Another one, which I suppose is along the same lines, is a poem I wrote a little later called "Image". I suppose this one was inspired by Ben Folds Five's "The Best Imitation of Myself". When I was little, I really wore my heart on my sleeve - you could tell exactly what I was thinking by the expression on my face, and generally you could tell what was on my mind because it came out of my mouth. Out of self-preservation, I eventually learnt to tone it down, but it's always felt a bit fake to me. Also, I wrote this back when The Ex was overseas and I was trying not to let it bother me. There was a lot of crap happening around that time and I really needed him, but he was out of contact. Hence the depressing note of the poem.


I show this happy face to people I don't know
They can't understand the troubled waters below
My acting ability has reached the point where
My feelings are unknown, even to my own ear

But I'm a coper, I cope with everything
I laugh, I shout, I smile, I sing
I never let them see
That there's another me

I'm everyone's agony aunt when things go wrong
I'm the one who copes, I'm the one who's always strong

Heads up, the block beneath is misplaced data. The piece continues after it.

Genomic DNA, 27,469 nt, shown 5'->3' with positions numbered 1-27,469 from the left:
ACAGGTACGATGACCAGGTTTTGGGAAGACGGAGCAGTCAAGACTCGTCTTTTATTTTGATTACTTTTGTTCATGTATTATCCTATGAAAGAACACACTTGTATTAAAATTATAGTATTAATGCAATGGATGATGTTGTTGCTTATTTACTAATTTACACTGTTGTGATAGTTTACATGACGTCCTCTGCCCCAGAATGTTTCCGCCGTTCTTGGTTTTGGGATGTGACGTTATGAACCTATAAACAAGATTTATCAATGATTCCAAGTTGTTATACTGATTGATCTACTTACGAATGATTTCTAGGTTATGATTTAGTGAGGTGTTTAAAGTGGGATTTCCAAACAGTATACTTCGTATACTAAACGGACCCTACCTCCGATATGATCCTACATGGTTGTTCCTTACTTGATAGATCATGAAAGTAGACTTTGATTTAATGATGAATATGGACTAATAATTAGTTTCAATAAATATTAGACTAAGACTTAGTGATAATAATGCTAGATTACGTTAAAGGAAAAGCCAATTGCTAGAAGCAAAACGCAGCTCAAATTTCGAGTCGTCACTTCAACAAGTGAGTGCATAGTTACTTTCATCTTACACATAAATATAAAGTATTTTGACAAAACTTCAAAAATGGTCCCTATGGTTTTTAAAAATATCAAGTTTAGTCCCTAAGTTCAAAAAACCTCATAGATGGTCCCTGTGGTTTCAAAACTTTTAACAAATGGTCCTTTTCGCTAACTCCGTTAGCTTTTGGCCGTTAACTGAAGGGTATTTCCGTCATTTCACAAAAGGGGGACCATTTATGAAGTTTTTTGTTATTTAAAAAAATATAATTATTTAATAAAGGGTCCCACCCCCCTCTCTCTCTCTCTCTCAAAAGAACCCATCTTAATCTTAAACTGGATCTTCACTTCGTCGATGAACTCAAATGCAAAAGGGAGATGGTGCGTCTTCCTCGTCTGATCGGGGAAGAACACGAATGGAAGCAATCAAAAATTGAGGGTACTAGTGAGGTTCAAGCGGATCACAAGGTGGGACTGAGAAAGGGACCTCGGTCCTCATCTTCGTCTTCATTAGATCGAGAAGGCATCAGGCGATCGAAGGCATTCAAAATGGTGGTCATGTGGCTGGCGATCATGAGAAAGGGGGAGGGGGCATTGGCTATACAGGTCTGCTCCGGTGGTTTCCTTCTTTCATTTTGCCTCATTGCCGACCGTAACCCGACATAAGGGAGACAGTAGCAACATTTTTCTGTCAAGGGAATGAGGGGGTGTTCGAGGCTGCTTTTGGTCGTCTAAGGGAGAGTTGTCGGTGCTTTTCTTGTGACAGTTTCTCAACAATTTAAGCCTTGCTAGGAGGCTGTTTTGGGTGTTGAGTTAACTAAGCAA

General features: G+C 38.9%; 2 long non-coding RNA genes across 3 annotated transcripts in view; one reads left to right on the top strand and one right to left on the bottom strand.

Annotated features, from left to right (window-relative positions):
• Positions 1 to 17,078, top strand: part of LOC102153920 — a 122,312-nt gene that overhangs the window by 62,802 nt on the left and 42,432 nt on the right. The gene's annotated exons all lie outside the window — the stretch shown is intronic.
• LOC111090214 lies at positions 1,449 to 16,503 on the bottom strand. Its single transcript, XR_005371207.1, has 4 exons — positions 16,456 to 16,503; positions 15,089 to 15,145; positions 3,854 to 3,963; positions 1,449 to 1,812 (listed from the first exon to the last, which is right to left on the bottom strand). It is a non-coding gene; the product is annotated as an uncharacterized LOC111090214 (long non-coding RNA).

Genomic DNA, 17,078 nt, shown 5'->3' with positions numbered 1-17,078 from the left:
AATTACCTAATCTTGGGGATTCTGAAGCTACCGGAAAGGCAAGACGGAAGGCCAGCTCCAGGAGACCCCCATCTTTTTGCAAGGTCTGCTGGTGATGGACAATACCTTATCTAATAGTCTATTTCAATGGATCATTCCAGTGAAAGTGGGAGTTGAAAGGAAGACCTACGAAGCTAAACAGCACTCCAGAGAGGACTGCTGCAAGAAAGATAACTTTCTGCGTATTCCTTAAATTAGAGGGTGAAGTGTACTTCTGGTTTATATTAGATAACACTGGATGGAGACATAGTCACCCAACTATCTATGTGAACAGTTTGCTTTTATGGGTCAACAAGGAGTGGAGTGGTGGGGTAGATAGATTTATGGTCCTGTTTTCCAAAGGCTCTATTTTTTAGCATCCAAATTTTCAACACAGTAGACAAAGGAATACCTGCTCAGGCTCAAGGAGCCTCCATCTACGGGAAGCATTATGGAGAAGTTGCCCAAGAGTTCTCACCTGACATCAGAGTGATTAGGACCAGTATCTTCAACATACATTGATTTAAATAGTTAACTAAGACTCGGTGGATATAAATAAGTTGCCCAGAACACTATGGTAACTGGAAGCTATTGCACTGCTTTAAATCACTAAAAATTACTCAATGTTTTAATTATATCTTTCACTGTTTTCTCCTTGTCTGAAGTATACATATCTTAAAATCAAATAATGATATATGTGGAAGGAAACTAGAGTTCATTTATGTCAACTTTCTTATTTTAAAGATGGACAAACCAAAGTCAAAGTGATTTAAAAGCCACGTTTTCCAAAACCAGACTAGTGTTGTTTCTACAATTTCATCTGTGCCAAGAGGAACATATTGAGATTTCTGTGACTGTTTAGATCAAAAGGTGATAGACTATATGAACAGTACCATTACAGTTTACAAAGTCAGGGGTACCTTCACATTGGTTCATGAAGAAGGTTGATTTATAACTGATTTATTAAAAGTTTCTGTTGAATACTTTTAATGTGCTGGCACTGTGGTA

I deal with other people's problems, never mine
My solutions to their hassles, that's where I shine

For I'm a coper, I cope with everything
I laugh, I shout, I smile, I sing
I never let them see
That there's another me

Only with my best friends do I become myself
I give my feelings reign, not sit upon the shelf
Although they sometimes scare me with their force and strength
They are a part of me, from them I draw my strength

Since I'm a coper, I cope with everything
I laugh, I shout, I smile, I sing
I never let them see
That there's another me

So though these other people don't know the real me
My friends understand and it's me they want to see
Even when I'm bitchy or moody or not fun
They still like the real me, my true self, and one on one

So I'm a coper, I cope with everything
I laugh, I shout, I smile, I sing
I never let them see
That there's another me